Our special focus issue this month celebrates the contribution of Darwin's ideas to our understanding of the evolution of the nervous system, featuring articles that discuss the molecular, cellular and structural changes that have contributed to CNS evolution and the functional consequences of these changes.

The idea that the nervous systems of different species evolved from a common ancestor is one of the rationales for relating the results of animal experiments to humans. Based on evo–devo studies, Pasko Rakic (page 724) discusses how genetic events may have caused species-specific expansion and elaboration of the cerebral cortex and alerts the reader to the implications of these findings when using animal models for the study of human disorders such as schizophrenia or autism.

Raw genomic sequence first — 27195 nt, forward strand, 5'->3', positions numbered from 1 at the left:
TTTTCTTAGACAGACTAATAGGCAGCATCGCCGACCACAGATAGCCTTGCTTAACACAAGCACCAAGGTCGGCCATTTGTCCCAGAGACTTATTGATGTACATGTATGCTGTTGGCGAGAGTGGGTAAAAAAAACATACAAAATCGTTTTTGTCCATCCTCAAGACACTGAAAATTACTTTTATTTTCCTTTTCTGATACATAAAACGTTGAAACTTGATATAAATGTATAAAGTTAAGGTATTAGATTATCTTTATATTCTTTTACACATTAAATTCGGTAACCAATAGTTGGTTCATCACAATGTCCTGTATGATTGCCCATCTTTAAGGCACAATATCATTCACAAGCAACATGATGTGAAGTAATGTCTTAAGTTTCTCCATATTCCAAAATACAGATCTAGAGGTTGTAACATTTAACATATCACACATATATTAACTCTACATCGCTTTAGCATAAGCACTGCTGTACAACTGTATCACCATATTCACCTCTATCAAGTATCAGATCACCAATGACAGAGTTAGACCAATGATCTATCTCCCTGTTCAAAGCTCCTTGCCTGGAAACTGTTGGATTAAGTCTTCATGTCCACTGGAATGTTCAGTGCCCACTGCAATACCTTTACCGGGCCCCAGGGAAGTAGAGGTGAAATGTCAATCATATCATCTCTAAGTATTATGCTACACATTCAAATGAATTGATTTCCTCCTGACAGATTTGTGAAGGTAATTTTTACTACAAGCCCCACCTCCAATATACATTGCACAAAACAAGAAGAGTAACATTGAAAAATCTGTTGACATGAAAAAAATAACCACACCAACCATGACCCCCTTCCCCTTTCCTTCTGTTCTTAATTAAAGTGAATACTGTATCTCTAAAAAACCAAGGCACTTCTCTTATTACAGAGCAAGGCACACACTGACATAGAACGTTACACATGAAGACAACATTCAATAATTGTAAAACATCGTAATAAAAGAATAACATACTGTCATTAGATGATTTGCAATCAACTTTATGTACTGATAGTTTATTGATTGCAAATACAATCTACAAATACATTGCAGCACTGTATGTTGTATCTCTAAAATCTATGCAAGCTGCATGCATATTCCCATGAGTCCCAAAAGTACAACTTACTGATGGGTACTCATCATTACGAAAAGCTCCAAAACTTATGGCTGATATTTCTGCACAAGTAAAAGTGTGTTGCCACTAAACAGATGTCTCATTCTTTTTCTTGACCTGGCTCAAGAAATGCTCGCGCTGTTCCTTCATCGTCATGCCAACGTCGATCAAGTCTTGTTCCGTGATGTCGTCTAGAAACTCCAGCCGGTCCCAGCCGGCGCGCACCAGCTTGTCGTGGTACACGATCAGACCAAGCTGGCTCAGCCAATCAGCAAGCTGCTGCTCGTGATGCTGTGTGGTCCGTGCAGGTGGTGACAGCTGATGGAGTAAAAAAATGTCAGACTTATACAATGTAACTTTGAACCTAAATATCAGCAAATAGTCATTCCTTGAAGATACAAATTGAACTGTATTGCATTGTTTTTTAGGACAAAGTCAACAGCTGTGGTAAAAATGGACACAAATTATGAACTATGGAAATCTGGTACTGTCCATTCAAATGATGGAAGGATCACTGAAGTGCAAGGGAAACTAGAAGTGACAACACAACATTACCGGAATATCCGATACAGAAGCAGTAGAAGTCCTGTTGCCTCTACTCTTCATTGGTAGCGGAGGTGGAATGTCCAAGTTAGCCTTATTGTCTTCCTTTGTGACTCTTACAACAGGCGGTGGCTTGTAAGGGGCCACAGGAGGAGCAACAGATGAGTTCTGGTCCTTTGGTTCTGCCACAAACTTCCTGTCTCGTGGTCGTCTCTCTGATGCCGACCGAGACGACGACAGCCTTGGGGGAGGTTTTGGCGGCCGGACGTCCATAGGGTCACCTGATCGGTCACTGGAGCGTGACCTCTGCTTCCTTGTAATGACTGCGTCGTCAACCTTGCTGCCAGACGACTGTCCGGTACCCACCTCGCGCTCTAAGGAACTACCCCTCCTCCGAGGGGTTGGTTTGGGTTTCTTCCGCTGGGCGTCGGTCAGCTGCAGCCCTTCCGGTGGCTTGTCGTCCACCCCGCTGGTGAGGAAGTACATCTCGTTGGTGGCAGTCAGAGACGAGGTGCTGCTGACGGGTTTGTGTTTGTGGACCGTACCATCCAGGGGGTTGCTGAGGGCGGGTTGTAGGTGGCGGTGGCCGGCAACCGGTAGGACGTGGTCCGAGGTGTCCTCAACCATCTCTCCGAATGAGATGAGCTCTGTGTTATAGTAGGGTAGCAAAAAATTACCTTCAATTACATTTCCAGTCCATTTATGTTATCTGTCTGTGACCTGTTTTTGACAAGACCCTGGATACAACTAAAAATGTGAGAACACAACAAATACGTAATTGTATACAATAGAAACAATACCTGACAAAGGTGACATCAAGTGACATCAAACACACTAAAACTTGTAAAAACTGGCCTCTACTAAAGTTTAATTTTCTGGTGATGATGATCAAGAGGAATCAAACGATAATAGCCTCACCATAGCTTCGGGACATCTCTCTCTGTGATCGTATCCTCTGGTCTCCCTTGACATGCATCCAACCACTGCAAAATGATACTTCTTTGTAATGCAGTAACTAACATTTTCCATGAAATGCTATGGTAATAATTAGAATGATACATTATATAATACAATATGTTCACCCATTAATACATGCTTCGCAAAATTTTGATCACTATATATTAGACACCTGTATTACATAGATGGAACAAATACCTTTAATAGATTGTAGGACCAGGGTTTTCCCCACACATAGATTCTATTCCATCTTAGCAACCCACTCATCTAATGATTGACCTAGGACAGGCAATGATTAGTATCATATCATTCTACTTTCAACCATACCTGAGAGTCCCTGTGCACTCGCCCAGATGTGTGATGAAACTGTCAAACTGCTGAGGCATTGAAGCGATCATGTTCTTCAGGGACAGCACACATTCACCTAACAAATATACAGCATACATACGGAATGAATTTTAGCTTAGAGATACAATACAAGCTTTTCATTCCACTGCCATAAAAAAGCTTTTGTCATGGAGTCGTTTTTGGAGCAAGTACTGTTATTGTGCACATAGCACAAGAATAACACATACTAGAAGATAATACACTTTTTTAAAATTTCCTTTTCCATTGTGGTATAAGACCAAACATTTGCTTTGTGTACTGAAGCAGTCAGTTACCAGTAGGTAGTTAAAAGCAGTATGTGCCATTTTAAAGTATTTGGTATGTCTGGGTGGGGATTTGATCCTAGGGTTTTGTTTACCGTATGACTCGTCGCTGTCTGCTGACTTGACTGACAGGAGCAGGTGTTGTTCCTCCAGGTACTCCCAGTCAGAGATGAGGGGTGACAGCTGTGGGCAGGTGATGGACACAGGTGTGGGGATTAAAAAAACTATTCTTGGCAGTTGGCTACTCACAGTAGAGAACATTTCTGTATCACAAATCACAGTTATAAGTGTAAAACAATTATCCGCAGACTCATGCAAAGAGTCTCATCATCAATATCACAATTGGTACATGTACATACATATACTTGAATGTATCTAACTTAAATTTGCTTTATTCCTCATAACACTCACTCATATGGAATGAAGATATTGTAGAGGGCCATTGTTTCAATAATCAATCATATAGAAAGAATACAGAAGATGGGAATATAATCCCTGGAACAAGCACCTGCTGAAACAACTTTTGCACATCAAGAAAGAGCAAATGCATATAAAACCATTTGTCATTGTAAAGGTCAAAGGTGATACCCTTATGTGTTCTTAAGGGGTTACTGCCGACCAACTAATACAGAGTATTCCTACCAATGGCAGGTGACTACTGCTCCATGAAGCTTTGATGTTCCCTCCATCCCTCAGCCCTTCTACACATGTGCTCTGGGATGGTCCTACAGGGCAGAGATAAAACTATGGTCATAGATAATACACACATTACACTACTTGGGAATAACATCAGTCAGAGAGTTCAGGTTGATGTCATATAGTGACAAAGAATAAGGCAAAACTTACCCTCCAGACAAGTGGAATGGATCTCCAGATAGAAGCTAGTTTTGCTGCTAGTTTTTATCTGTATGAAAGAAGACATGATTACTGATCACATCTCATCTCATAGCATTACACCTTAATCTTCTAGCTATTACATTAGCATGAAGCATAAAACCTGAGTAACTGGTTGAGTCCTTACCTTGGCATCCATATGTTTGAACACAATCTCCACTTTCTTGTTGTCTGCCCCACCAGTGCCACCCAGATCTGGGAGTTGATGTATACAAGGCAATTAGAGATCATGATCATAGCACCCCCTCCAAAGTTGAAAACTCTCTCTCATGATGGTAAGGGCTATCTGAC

Comparative studies might also inspire new regeneration therapies. On page 713, Tanaka and Ferretti discuss the features that allow some species but not others to regenerate their nervous system and how this ability might have emerged or been restricted through evolution.

When did synaptic proteins first arise during evolution? In a Review on page 701, Ryan and Grant explore the molecular origins of the nervous system. They describe how recent gene duplication and diversification of upstream signalling components have probably contributed to the evolution of different neural cell types.

In the Opinion article on page 754, Ken Kosik highlights the roles of microRNAs in the development of the nervous system in different species and discusses how these transcripts could drive evolutionary change.

Thanks to sponsorship by the Wellcome Trust, all articles in the focus will be free for 6 months and, together with the accompanying web focus, can be found at www.nature.com/nrn/focus/evolution.